Wonderful Party

By: Bob Hoye | Sun, Apr 2, 2017
Print Email

The following is part of Pivotal Events that was published for our subscribers March 23, 2017.

Signs of The Times

"The flood of retail money into stocks shows no sign of relenting. Tenth straight week into ETFs and out of mutual funds."

- Zero Hedge, March 10.

"I believe the US 10Y bond yield will ultimately converge with Japanese and European yields well below zero - in other words, buy the 10Y bonds!"

- Zero Hedge, March 11.

"Hedge-fund trader loses big on oil bets that ignored the second shale revolution."

- Wall Street Journal, March 13.

"Analysts Confident On OPEC Extension"

- Oil Price Intel, March 17.

"Liberal Protesters Boost Trump's Economy As Sign-Making Supplies Sales Soar 30%"

- Zero Hedge, March 18.

"A continued environment of ‘OK' growth and low inflation, which allows central banks to keep the party going."

- Morgan Stanley, March 19.

"As long as the music is playing, you've got to get up and dance. We're still dancing."

- Charles O. Prince, Citigroup, CEO, NYT July 10, 2007.


In the fateful month of May 2007, the Treasury curve reversed and in that fateful June, credit spreads reversed. Both forced the dramatic failure of Bear Stearns in early June, which marked the start of the worst contraction since the 1930s. Our presentation in early June included a slide of a crashed train. The caption was that "The Greatest Train Wreck in The History of Credit" had started.

Today, a Morgan Stanley researcher seems confident that central bankers can "keep the party going". In 2007, the same boast would be accomplished through cutting the Fed rate. Short rates increase in a boom, and this has been a financial boom. Short rates decline in the contraction.

Stock Markets

Back in December, we had thought that the positive stuff would run into March. But some items became tired in late February - early March. As noted last week, base metals made it to March 1 and rolled over. Crude oil stayed firm until the end of February. Credit spreads narrowed until the middle of March and as of Tuesday, this has reversed. Essentially, there has been little change in the yield curve since December.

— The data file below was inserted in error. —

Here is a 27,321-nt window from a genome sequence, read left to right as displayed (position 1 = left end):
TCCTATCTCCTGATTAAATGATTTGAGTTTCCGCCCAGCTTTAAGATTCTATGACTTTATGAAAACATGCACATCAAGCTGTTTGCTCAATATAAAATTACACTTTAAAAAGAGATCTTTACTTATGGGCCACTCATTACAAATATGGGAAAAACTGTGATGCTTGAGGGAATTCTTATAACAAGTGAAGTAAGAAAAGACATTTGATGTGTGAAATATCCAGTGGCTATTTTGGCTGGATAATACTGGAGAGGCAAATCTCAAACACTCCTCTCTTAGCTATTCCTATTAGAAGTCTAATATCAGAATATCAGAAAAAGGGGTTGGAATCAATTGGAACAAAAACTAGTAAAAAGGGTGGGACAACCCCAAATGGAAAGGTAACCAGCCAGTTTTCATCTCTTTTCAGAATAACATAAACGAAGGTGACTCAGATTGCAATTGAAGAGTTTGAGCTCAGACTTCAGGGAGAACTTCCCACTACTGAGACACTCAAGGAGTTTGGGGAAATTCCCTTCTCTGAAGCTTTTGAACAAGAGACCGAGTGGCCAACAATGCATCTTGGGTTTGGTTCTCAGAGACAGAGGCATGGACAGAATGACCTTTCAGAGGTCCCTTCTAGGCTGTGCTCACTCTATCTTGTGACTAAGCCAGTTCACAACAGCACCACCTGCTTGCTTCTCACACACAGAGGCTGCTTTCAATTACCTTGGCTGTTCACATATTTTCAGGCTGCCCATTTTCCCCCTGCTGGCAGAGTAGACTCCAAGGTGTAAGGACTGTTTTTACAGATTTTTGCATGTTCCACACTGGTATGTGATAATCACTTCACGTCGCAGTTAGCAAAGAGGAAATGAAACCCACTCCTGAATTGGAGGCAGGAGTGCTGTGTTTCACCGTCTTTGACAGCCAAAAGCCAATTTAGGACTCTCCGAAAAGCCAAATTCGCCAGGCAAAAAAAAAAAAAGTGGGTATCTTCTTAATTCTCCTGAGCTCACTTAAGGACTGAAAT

The action in December became sensational enough to suggest that a Big Rounding Top was possible. This was confirmed by even greater technical excesses being accomplished more recently. These were accompanied by very strong sentiment readings. Both only seen at or near cyclical peaks in the stock market.

To back up just a little; with the explosion in November we called the action "Rational Exuberance". Rational because it was discounting the change from the most anti-business administration in history to what could be the most pro-business. A few weeks ago, we noted that the action had left "Rational" behind and was just "Exuberance".

Which continued to this week when a setback from a speculative surge began a correction. It has been earned and fits with the ChartWorks "ABC" correction, which could have declined to a "Springboard Buy". This is a distinctive break in a flat or rising market and it registered on Tuesday. So, we watch for the bounce and how far it goes.

Out there will be the first drop in expanding margin on the NYSE. The actual report is a month behind and is considering a lagging indicator. With this and a MACD Sell on the S&P would confirm that the Big Top was in.

As we await the full development of the big Rounding Top, we can review some critical items.

One is the discovery that when the action in HYG (High-Yield) soars enough to drive the Daily RSI to close to 77 an important top was set by the S&P some 3 weeks later. The high RSI was set on February 27 and the S&P set highs at 2400 on March 4 and 2390 on March 15.

It could take a number weeks to see if the pattern worked as it did in 2007 and at the lesser high in May 2008.

Another relation that Ross has been working on is the action in the Treasury curve. The 2's to 20's need to take out a key low. While not that far away, the take-out is uncertain.